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aka - Kumonosu jô
Japan 1957
Directed by
Akira Kurosawa
110 minutes
Rated PG

Reviewed by
Bernard Hemingway
4.5 stars

Throne Of Blood

Kurosawa's extraordinary transposition of Macbeth to feudal Japan, like his much later interpretation of King Lear in Ran (1985),is a marvel of cinematic staging.

Although some may prefer the evocative black and white photography here, particularly the scenes set in the mist-shrouded, storm-swept landscape, as the later film show, much was also lost when it comes to representing the rich colours of the costumes and the choreography of the massed armies. On the other hand Toshiro Mifune gives a powerful performance as the misguided warlord, Washizu, as does, in a much quieter way, Isuzu Yamada as Asaji, his ruthlessly ambitious, manipulative wife and the film is dramatically and metaphorically more potent than Ran.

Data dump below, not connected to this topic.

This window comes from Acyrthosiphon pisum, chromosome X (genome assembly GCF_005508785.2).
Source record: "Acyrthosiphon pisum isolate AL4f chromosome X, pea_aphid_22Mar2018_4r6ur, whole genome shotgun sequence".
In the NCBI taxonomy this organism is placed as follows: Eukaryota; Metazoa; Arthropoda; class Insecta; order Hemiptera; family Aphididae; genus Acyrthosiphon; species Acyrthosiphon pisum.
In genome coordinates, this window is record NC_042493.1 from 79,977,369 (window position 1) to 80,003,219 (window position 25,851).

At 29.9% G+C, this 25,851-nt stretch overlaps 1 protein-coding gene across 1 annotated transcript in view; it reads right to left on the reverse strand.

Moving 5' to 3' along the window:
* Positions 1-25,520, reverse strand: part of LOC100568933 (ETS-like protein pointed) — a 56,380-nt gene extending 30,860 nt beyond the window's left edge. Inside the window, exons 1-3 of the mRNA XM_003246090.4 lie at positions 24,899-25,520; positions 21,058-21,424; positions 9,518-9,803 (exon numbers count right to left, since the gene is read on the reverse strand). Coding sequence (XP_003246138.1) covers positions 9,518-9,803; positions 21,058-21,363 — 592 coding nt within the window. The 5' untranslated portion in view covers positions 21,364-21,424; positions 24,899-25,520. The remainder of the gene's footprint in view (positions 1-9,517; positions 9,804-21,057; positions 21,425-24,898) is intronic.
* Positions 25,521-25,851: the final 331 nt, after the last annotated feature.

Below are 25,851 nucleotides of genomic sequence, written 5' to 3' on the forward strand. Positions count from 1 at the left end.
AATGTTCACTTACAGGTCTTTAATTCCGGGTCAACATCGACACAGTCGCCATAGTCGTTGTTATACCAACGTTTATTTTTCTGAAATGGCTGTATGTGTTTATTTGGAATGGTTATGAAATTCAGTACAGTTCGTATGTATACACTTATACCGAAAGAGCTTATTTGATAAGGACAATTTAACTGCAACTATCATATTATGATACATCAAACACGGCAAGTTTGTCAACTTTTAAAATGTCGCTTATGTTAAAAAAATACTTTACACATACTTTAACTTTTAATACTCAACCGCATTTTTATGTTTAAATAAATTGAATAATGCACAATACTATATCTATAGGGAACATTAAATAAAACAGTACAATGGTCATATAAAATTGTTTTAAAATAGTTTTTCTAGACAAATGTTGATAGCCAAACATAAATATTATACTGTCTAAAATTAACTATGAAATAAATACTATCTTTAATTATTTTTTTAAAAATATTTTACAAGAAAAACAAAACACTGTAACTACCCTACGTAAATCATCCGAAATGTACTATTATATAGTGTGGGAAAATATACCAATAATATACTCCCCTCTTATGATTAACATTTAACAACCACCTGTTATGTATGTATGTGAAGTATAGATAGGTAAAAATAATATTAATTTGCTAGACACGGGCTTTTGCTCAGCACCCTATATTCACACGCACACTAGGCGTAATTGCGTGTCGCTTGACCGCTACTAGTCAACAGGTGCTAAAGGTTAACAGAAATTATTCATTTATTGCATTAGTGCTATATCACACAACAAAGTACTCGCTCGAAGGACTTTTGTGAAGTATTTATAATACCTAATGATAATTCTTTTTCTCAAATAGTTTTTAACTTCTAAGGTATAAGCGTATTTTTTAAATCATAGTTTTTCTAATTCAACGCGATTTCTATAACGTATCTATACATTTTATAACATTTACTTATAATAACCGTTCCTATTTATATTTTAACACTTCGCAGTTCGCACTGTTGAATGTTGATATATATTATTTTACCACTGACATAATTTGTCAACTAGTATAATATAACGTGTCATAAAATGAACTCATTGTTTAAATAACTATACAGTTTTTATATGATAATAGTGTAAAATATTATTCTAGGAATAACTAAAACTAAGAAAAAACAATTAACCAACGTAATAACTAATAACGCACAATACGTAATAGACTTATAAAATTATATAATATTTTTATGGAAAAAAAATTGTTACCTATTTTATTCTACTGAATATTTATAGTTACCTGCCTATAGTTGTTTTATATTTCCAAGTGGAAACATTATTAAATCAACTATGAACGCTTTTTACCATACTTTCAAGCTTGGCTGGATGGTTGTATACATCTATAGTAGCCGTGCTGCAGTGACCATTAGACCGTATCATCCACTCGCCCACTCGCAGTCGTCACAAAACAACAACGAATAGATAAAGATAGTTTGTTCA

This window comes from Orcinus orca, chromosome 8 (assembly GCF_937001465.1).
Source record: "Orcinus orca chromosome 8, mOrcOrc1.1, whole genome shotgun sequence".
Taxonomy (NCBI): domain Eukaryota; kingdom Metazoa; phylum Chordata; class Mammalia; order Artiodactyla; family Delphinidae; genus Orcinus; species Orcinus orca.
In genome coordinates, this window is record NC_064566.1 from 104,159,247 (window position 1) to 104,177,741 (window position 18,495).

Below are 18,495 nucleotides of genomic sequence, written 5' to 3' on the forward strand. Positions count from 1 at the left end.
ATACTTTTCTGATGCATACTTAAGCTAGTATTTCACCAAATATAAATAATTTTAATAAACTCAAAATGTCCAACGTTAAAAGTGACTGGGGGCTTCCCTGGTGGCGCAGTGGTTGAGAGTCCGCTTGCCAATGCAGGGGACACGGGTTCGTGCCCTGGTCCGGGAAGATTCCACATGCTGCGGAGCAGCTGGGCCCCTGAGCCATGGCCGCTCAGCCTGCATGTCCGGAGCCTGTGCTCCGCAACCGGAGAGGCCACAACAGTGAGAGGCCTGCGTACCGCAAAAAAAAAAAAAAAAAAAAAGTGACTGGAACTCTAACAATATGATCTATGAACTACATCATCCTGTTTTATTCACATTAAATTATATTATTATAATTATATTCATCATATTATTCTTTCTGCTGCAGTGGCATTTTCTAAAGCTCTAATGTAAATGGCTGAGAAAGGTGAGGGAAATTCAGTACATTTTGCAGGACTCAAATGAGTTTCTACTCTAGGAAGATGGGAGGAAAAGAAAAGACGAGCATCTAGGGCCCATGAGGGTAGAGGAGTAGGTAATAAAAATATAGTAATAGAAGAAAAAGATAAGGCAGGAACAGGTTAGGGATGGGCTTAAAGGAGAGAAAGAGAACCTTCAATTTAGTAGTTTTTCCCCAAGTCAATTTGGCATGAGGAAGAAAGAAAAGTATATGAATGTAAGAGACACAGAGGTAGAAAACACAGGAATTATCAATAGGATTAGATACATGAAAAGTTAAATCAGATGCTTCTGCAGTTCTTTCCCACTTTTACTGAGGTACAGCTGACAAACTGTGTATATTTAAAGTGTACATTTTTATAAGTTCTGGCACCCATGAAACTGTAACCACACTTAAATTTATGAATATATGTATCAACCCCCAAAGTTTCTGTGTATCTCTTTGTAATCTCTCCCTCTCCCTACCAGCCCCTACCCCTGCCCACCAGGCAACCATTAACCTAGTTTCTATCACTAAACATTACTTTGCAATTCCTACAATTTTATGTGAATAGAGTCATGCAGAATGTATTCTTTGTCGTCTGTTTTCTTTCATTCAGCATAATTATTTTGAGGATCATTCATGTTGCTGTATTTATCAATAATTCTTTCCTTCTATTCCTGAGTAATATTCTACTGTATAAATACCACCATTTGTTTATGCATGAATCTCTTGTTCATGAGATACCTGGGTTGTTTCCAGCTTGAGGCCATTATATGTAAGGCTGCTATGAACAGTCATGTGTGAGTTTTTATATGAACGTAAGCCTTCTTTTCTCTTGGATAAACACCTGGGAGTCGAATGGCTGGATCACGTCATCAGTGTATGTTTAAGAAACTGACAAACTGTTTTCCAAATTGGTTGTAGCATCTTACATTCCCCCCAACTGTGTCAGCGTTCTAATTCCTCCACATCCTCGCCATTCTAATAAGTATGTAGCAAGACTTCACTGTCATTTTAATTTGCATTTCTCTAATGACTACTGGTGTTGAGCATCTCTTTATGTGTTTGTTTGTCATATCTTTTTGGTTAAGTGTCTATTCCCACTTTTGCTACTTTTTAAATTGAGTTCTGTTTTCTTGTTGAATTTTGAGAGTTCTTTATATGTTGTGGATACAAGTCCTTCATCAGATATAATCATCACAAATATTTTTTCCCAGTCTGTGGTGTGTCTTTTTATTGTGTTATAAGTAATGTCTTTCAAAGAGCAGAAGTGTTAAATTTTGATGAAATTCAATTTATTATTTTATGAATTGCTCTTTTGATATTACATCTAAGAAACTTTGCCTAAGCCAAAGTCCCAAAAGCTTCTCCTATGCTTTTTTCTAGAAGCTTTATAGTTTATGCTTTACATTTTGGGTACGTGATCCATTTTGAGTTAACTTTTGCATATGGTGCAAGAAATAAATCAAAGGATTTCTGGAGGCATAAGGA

The screenplay superbly hybridises Noh stylisations and the conventions of the samurai film, of which Kurosawa was the undisputed master, with aspects of Shakespeare's play, one memorable moment being the Lady Macbeth/Asaji washing of her blood-stained hands.




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